That was the last item in the constitutional amendments section, so we move on to the “Diversity” section. First up: A resolution on accessibility for students with disabilities.

Also in this section:

  • “Advocating for Cultural, Ethnic, and Identity Departments and Programs”
  • “Concerning Gender-Inclusive Bathrooms on College Campuses”
  • “Cultural Resource Expansion and Development” (passed at the beginning of the plenary)
  • “Increasing Women’s Representation in Higher Education Administrative Positions”
  • “Institutionalizing Diversity”
  • “Women’s Centers on All Campuses”

4:08 pm | An amendment is proposed to change the proposal to a “male collective,” dropping the issue of sexual orientation and changing the body from a formal caucus to a meeting space at conferences. After a question from another delegate the name is changed to “man-identifying collective.”

4:04 pm | A motion to end debate fails.

4:00 pm | I’m not going to try to summarize the debate, but I’ll note that it’s been calm and civil, even a little subdued, so far.

3:52 pm | As the amendment is introduced, literally half the delegates get in line to speak at the “con” mike.

3:50 pm | The motion to direct the board to revamp the diversity guidelines failed. The plenary moves on to consider the constitutional amendment proposing the creation of a Sraight Male Caucus.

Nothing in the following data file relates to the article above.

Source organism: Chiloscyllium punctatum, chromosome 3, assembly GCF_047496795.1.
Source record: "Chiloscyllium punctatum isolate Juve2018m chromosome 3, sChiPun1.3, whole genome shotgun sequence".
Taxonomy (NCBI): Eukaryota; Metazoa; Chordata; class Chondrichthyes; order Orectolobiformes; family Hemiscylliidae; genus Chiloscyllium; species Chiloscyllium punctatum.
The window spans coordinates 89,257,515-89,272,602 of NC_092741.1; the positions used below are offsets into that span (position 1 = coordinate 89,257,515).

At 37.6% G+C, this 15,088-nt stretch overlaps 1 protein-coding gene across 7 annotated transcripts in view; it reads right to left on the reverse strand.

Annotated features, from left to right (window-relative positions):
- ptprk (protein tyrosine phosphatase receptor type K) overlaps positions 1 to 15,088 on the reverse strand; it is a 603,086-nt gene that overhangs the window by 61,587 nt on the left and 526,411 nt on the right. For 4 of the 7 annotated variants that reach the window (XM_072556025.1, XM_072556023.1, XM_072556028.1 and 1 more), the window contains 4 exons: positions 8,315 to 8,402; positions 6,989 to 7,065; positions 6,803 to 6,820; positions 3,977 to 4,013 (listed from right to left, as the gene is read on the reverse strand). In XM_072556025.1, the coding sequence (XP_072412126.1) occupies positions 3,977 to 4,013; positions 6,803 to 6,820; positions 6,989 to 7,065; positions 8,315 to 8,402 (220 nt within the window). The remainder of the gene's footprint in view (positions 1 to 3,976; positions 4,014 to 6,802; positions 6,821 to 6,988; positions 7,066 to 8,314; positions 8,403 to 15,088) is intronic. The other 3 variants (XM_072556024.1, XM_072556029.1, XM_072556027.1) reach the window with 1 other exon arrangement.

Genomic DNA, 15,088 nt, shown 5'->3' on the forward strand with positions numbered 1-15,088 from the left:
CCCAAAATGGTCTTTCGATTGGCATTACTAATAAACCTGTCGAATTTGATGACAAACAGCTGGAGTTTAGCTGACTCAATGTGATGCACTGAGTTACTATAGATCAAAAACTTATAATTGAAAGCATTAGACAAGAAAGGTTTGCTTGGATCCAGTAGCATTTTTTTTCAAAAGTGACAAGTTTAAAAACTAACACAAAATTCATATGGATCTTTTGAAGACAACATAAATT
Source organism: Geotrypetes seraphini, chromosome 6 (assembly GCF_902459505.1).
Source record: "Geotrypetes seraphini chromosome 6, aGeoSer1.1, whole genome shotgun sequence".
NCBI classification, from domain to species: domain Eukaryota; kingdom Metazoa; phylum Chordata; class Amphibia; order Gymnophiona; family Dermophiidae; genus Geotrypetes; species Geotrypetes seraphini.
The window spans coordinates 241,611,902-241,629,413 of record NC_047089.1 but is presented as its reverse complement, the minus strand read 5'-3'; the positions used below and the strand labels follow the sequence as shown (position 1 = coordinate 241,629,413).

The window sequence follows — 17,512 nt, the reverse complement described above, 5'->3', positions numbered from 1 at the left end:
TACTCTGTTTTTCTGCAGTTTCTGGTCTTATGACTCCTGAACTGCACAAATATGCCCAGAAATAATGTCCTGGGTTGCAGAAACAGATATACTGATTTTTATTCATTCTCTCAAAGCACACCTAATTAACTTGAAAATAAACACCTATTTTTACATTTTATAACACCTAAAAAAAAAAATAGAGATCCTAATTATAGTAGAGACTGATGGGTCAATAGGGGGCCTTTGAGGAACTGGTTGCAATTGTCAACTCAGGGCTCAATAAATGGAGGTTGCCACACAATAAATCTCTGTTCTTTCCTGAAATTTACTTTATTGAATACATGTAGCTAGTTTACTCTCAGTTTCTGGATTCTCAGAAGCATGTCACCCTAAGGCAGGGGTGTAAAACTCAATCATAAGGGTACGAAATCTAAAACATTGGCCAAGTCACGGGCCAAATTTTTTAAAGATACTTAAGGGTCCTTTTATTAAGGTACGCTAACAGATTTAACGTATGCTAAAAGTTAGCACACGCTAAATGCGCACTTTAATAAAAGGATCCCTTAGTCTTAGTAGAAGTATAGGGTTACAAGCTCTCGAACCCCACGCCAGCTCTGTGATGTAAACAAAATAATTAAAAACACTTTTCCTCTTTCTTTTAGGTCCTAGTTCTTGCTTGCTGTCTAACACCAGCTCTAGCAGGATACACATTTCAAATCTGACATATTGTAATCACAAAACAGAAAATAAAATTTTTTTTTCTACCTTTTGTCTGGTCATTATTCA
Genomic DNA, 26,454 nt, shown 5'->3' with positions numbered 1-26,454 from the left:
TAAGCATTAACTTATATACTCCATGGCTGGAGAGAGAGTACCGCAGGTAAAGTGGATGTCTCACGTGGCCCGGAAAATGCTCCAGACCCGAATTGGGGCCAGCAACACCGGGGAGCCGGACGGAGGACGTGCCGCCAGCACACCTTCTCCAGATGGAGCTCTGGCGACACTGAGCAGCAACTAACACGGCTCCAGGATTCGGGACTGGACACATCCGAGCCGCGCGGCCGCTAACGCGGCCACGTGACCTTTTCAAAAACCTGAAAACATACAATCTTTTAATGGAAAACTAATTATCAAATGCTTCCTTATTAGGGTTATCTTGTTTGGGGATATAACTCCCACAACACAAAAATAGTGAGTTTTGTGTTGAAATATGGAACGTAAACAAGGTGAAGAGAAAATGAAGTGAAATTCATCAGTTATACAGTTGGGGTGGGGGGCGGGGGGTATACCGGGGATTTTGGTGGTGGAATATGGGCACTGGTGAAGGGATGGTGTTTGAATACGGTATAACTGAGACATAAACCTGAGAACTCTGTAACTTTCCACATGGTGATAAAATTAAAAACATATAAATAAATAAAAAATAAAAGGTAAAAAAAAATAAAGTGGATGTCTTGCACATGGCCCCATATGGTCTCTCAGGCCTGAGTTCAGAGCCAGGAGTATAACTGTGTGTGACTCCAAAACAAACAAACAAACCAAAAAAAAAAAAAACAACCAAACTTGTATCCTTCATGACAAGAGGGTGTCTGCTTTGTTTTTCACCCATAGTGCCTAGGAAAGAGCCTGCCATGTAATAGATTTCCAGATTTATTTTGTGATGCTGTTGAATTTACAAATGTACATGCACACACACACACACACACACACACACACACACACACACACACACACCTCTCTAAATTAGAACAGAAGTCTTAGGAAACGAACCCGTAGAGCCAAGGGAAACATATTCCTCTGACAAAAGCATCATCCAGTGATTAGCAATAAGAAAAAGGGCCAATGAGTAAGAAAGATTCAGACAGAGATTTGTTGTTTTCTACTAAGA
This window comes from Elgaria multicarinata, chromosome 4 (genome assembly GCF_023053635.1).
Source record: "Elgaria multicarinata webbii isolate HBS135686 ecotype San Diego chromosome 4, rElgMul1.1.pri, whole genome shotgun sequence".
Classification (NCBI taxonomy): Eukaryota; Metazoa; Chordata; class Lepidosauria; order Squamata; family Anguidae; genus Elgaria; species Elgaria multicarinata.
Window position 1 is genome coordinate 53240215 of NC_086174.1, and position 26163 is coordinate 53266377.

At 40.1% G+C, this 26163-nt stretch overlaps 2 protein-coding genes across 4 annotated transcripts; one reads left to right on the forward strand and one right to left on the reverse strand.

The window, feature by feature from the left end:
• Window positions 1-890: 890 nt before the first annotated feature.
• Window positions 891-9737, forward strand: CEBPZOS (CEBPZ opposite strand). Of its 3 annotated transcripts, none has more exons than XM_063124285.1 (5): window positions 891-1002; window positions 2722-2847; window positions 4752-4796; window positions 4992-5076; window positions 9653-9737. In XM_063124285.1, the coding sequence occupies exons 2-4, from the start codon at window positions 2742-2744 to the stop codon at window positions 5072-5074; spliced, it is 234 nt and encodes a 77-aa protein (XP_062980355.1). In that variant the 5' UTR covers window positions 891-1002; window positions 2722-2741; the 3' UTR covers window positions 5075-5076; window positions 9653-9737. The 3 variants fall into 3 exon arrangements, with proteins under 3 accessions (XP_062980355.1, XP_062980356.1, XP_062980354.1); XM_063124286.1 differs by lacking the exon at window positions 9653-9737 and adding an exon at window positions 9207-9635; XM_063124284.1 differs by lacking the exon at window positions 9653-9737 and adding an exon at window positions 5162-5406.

3:30 pm | A motion has been put forward proposing that the USSA board of directors revamp the Association’s diversity guidelines “to encompass all areas of diversity equally.”

3:25 pm | The constitutional amendment creating an Undocumented Students Caucus, renamed the “DREAM Students Caucus,” has been approved by the plenary.

3:20 pm | The first constitutional amendment on the agenda has just been approved — the USSA Private College Caucus has been replaced with the Minority Serving Institutions Caucus. The plenary now moves into discussion of the creation of an Undocumented Students Caucus.

3:07 pm | CSC chair just asked for a drum roll … Victor Sanchez has been elected vice president of USSA.

3:06 pm | The CSC has reported that Lindsay McCluskey has been elected USSA president.

3:01 pm | But first … they’re redistributing the delegates’ voting cards.

3:00 pm | CSC entering the room now. Election results coming in moments.

2:58 pm | We’ve moved on to the Electric Slide.

2:52 pm | “Cha cha real smooth…”